Effect of high parity on the occurrence of prediabetes: A cohort study

Yahya M. Al-Farsi, Daniel R. Brooks, Martha M. Werler, Howard J. Cabral, Mohammed A. Al-Shafei, Henk C. Wallenburg

Research output: Contribution to journalArticlepeer-review

7 Citations (Scopus)

Abstract

Objective. To assess the effect of parity on the occurrence of prediabetes defined as an abnormal fasting plasma glucose (5.66.9 mmol/l), an abnormal 2-hour oral glucose tolerance test (7.711.1 mmol/l), or both, before 12 weeks gestation or at least 6 weeks after delivery. Design. Retrospective cohort study. Setting. Nested on a community trial Delaying the Development of Diabetes Mellitus type 2 (AMAL study) in Oman. Population. 532 women with a total of 3,196 pregnancies. Methods. We conducted sets of Cox proportional hazard regression analyses: crude, age-adjusted and full models which adjusted for maternal age, education, family income and year of delivery. Main outcome measures. Hazard ratio (HR) of the effect of parity on prediabetes. Results. We enumerated 258 cases of prediabetes over 8,529 person-years of follow up. In the crude model, high parity (≥5) pregnancies carried a higher risk of prediabetes than low parity (<5) pregnancies (HR 3.72; 95% CI 2.80, 4.91), and the prediabetes incidence rate increased in a doseresponse fashion over multiple categories of parity. In age-only models, the association attenuated with control of the confounding effect of maternal age (HR 1.05; 95% CI 0.76, 1.45). Adjusting for other confounders in the full models yielded similar results to those adjusted for maternal age only. Conclusions. The apparent effect of parity on the occurrence of prediabetes is attributable to the confounding effect of maternal age rather than to high parity.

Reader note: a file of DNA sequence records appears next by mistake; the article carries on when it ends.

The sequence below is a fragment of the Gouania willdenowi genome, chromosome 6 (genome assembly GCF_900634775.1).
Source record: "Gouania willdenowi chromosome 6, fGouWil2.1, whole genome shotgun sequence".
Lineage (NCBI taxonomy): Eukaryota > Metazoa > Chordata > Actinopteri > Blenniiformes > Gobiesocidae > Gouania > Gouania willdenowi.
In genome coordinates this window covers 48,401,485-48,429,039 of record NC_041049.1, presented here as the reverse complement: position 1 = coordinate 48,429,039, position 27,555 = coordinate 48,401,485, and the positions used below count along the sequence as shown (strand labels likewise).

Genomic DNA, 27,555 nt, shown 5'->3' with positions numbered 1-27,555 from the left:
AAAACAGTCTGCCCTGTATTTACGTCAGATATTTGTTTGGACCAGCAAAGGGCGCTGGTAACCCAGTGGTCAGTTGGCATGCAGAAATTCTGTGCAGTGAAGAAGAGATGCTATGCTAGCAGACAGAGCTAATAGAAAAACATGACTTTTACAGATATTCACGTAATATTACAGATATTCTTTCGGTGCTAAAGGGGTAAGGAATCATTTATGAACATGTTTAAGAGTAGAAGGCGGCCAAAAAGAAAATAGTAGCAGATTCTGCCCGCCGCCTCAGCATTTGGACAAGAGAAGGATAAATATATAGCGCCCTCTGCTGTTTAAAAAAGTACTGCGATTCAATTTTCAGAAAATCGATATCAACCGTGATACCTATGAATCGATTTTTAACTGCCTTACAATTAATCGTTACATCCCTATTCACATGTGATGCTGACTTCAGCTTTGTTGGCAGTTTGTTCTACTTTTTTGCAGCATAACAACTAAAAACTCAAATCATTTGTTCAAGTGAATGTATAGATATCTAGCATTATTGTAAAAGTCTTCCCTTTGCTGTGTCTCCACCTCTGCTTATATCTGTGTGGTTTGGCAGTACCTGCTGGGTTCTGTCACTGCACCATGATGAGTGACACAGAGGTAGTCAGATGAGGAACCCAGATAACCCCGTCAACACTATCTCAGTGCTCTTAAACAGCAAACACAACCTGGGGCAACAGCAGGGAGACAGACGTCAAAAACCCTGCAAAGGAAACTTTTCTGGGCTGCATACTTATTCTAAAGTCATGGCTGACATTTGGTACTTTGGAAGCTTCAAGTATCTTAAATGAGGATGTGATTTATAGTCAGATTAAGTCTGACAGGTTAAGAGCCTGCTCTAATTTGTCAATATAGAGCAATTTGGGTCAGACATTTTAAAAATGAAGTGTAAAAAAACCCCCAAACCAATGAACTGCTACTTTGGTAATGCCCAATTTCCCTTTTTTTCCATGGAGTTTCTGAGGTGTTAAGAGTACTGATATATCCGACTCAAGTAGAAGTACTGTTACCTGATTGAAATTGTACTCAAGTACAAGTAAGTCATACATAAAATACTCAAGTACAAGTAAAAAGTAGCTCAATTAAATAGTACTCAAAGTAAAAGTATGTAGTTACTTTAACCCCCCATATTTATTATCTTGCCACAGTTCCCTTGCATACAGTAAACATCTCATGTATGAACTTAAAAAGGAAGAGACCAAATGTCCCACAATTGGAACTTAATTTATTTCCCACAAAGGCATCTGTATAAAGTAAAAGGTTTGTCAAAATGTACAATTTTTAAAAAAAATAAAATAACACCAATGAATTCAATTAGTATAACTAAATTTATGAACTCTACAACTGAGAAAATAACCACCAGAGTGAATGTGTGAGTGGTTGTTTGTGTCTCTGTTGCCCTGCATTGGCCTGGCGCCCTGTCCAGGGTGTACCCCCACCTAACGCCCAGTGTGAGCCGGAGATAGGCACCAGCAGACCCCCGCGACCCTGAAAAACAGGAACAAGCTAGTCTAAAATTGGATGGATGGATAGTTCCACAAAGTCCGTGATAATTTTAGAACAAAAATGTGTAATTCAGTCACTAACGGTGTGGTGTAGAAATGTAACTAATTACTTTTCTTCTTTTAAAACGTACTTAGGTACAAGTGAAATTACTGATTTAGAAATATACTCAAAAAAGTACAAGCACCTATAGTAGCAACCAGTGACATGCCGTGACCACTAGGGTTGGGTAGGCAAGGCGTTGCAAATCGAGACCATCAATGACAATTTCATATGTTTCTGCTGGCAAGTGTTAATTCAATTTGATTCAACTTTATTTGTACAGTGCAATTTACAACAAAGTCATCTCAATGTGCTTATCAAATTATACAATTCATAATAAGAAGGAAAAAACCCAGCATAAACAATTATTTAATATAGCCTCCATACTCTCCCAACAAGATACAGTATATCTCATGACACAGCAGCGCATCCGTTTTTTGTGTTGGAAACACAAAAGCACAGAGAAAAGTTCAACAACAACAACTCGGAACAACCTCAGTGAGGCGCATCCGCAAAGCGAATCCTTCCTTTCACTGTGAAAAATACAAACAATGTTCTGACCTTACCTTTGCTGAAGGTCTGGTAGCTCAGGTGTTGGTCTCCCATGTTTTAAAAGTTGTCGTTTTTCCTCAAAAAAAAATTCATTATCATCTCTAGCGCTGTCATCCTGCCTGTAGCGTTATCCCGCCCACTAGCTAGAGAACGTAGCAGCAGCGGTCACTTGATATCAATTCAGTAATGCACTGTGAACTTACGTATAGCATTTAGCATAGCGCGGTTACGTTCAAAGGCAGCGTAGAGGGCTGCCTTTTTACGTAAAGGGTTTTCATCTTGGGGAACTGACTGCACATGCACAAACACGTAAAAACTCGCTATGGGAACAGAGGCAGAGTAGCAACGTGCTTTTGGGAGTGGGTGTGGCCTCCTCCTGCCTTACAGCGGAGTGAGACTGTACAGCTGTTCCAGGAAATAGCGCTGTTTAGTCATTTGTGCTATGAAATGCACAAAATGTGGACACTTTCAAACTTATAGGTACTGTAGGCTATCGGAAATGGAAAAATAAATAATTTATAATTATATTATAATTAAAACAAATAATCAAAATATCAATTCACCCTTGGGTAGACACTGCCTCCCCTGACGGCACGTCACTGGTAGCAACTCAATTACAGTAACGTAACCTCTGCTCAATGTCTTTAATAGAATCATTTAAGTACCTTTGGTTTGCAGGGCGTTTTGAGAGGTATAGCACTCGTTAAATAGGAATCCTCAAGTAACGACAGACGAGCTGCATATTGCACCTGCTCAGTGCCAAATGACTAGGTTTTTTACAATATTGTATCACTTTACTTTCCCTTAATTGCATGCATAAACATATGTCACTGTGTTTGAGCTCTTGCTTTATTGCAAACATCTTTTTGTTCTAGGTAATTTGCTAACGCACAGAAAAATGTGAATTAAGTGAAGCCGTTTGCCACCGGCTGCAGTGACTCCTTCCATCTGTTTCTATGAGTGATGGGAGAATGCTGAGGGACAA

Original languageEnglish
Pages (from-to)1182-1186
Number of pages5
JournalActa Obstetricia et Gynecologica Scandinavica
Volume89
Issue number9
DOIs
Publication statusPublished - Sep 2010
Externally publishedYes

Keywords

  • AMAL study
  • Cox proportional hazards model
  • Directed acyclic graphs
  • Epidemiologic confounding
  • High parity
  • Prediabetes

ASJC Scopus subject areas

  • Obstetrics and Gynaecology

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